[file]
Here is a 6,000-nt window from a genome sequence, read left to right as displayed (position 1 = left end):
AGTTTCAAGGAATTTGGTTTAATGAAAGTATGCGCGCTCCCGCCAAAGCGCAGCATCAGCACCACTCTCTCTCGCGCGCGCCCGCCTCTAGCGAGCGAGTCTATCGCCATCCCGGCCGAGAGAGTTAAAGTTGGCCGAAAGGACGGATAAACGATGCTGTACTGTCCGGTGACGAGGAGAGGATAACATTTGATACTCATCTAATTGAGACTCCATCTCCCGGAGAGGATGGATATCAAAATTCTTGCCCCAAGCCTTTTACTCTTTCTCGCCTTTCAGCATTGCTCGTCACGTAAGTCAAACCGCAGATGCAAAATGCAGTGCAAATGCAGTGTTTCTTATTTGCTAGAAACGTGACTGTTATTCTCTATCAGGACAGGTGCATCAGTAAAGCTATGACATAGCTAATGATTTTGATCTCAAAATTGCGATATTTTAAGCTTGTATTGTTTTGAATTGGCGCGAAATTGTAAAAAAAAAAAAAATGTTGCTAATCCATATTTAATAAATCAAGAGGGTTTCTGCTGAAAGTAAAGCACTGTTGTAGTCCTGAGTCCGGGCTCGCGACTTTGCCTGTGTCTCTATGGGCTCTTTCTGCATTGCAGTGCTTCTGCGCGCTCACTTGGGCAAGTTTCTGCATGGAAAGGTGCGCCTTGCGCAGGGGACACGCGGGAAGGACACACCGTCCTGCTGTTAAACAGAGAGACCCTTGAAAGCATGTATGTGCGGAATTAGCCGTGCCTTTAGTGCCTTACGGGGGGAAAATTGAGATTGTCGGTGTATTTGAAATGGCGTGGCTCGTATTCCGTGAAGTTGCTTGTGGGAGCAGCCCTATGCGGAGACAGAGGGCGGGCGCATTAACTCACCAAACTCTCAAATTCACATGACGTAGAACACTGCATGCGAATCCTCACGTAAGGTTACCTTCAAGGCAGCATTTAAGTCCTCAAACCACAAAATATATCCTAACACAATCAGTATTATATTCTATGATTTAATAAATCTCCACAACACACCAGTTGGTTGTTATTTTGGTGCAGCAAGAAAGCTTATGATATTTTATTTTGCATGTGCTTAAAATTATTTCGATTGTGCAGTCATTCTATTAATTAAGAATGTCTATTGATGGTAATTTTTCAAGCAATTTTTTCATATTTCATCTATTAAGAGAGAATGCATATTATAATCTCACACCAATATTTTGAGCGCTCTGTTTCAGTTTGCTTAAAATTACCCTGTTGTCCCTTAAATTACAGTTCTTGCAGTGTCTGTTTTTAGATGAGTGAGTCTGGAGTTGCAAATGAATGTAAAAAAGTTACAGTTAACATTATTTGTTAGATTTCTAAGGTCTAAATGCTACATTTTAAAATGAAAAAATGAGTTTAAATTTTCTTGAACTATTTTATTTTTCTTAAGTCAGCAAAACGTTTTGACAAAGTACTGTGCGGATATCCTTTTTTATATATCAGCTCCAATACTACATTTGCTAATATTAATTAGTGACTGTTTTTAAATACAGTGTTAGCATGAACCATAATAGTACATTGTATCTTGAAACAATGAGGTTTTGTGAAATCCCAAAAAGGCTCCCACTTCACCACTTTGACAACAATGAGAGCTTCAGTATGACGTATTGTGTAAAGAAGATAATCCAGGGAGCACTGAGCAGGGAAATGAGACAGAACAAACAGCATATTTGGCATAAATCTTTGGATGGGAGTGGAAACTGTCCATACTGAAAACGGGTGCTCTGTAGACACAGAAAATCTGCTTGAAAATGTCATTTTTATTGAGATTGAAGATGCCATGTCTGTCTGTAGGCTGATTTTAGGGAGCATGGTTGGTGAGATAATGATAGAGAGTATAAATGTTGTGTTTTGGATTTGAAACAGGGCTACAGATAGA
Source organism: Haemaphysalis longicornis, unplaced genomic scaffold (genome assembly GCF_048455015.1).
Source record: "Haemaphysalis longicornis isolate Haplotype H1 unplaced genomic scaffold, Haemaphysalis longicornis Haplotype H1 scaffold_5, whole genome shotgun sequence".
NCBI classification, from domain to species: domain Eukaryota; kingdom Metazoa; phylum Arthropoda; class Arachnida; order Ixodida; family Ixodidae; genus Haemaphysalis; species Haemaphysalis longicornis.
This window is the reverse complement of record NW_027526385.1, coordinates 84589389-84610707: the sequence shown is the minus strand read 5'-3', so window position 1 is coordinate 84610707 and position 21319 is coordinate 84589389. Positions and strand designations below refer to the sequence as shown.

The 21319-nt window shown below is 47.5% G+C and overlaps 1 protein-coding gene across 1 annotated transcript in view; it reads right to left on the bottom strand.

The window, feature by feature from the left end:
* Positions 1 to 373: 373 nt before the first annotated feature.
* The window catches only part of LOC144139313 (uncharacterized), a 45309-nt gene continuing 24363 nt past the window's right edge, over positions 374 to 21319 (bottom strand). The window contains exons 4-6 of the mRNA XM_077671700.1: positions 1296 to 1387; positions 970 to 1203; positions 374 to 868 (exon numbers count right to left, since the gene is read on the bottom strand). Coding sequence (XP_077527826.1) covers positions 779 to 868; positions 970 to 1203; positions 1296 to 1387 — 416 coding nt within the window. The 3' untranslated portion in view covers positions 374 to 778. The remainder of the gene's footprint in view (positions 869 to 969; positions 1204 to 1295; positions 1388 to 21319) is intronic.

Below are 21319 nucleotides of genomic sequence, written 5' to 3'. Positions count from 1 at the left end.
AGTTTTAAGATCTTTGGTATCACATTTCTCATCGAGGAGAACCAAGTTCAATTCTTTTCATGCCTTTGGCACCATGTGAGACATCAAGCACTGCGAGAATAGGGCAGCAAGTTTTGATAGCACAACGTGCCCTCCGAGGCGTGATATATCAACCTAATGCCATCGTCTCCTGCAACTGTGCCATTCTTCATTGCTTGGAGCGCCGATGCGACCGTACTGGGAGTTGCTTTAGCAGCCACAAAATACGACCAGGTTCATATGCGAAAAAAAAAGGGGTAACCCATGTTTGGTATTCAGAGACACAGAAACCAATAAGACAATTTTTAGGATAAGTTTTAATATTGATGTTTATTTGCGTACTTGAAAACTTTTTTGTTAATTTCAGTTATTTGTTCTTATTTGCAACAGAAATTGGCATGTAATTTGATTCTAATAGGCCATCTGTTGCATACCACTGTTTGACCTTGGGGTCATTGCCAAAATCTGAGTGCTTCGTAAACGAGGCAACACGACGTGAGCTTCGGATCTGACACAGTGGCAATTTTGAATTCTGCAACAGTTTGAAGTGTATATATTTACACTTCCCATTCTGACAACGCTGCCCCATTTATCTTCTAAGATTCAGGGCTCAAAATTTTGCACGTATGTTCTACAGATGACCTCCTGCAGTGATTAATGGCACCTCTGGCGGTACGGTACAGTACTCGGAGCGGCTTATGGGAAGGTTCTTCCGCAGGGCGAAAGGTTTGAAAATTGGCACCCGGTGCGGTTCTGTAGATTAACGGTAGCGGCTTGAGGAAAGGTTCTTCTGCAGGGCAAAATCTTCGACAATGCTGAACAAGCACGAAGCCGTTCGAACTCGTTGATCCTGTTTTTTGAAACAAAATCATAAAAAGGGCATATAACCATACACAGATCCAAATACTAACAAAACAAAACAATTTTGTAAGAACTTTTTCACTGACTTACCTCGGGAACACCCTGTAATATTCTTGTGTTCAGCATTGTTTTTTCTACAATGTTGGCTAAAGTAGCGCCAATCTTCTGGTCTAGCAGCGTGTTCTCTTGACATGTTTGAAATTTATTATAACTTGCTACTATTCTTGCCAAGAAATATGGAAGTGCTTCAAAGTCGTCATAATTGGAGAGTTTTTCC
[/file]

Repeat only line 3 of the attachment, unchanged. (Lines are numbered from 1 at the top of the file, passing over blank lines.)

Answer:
Source organism: Haemaphysalis longicornis, unplaced genomic scaffold (genome assembly GCF_048455015.1).